Tuesday, June 11, 2013

Combat Effectiveness: What makes a martial art combat effect?

Combat Effective is a slogan that gets tossed around a lot in the martial arts and self-defense markets, but what is combat effective? What makes a martial arts self-defense system combat effective? Is Mixed Martial Arts combat effective? How about Traditional Martial Arts like Karate? The answer is universal, its a meaningless term used to market a system of martial arts and more correctly books, videos and classes for teaching "combat effective" systems.

To begin with we have to address violence; not all violence is equal. There are three distinct types of violence and a situation can be disguised as other forms of violence, can mutate into other forms of violence and quite simply unless you understand the different types of violence and the different reasons for those types of violence you are not combat effective and may very well become socially ineffective.

Types of Violence:
Here we will examine the three distinct types of violence individually, and we will see where combat effectiveness can mean "Overkill."
Social Violence: Social Violence is the use or threat of violence to maintain or gain social dominance. This is were fighting over a mate or fighting over someone correcting a statement comes in. This is a simple case of fighting to prove one's alpha male/female status. Generally speaking social violence is mock violence, a lot of "barking, growling and a few snaps" but no real "bite." The intent is to inflict minor injury and show whose tougher or right. The video below shows what social violence looks like, I'm not saying being punched & kicked doesn't hurt but the intent is rarely severe injury or death...

Criminal Violence: Criminal Violence is both an extension o social violence and in some ways a form of combative violence. The goal of social violence is material gain, it is the threat or use of force to take possession of material property from another; this includes the my sacred of material property one's own body.

Combative Violence: Combative violence is far based in intent, it is the intent to do serve injury an or death. The intent to kill, cripple or maim. In the videos below those using such violence are more concentrated on the goal of doing damage, not showing who is superior or in gaining a material possession. Combative violence is also called Asocial Violence.

Violence & Culture:
Here in a America we don't have a single ethnic culture but a melting pot of ideas and cultures. I myself I'm from West Virginia and with a last name like Collins you can bet I am of Irish Descent. A large part of "Hill Billy" culture in West Virginia is "Being a Man" an it is the same with Irish-American culture in general. Being a man as different implications to different people but the common themes are self-responsibility and self-sufficiency; to include being able to defend one's self and family. We often take to using the "fighting Irish" stereotype to well... cause trouble. The Irish Americans aren't alone many African-Americans during the 40s to the 70s and even in the present new millennium have a sense of fighting a guerrilla war against an oppressive "White Government." Most often you are talking about the poor and that were most criminals come from, the poor. Even with the spread of communism the "Guerrilla Identity" of the poor struggling against the rich and middle class has held.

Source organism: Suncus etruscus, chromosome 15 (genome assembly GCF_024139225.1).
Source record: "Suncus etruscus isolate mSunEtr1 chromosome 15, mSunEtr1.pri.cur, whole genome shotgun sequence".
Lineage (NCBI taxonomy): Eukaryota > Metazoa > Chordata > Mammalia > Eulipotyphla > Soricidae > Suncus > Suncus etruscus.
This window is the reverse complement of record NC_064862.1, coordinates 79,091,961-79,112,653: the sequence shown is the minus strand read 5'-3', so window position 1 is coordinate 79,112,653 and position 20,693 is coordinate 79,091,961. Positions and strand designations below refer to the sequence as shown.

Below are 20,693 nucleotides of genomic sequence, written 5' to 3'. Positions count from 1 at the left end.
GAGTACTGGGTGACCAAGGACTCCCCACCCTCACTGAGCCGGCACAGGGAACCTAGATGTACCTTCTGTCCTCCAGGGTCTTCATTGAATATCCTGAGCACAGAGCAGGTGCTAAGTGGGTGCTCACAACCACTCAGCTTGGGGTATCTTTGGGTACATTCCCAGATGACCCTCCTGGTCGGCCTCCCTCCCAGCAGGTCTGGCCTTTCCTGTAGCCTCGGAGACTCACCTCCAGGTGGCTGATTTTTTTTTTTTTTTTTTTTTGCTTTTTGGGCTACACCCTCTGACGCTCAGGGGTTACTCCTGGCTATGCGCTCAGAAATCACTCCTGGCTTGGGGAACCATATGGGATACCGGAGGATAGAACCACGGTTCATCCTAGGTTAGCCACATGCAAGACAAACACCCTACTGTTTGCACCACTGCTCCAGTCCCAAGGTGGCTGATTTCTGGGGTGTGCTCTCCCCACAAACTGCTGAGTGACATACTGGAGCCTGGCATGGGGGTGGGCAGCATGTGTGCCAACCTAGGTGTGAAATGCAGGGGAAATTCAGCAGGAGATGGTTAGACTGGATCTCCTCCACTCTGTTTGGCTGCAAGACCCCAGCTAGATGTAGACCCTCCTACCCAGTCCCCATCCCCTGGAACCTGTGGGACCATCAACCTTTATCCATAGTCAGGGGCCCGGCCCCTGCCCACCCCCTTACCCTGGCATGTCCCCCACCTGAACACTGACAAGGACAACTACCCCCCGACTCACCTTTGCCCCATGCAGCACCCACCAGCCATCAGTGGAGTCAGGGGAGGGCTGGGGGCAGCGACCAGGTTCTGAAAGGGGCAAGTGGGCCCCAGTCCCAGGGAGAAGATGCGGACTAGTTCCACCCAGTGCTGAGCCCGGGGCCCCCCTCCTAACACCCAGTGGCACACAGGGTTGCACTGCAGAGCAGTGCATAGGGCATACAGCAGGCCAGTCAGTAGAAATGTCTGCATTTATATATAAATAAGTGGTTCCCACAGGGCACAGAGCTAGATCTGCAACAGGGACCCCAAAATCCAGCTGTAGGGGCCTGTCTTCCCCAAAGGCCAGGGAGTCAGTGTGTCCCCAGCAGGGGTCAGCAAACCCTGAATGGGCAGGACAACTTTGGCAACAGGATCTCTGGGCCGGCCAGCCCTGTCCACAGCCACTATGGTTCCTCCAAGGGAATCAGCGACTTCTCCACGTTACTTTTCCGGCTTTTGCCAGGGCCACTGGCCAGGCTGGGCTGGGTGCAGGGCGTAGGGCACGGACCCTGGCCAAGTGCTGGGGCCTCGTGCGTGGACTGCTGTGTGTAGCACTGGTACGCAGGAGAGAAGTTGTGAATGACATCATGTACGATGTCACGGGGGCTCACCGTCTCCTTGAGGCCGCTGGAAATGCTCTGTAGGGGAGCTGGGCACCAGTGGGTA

As such, violence especially social violence is a theme of the sub-culture(s) that surround the poor in this country. Social violence is generally more acceptable then say the criminal violence of a robber or rapist and certainly more acceptable then the violence of combat. Because social violence is common among the poor and often under-educated masses being able "hold one's own" is seen as an important virtue. By comparison, someone using a knife, gun or other weapon in social violence is seen as cowardly. Most of all is this minor point of fact; not all violence is combat or a life or death struggle.

A combat effective system must deal with situations which are not life or death, dealing with a drunk uncle or friend who wishes to show how tough they are. Would you kill a friend for trying to have a "contest" with you? How bout that drunk uncle? Combat effectiveness is more then dealing learning to "kill with your bare hands" or "use techniques illegal in MMA competition." Combat effectiveness is dealing with a sliding scale of violence, knowing when to be combat effective. Knowing how de-escalate stress based social violence, knowing when people are posturing and when someone intends to do you harm, knowing how criminals size up and target their victims. Finally, combat effectiveness (at least in my opinion) needs to deal with conditioning the mind to respond with tactics and to react to the tactics of an aggressor under al three forms of violence without consciously having to go own a mental check list. This implies at least in part a bit LARPing; Live Action Role-Playing the threat conditions and the reaction to the dangers in a realistic setting.

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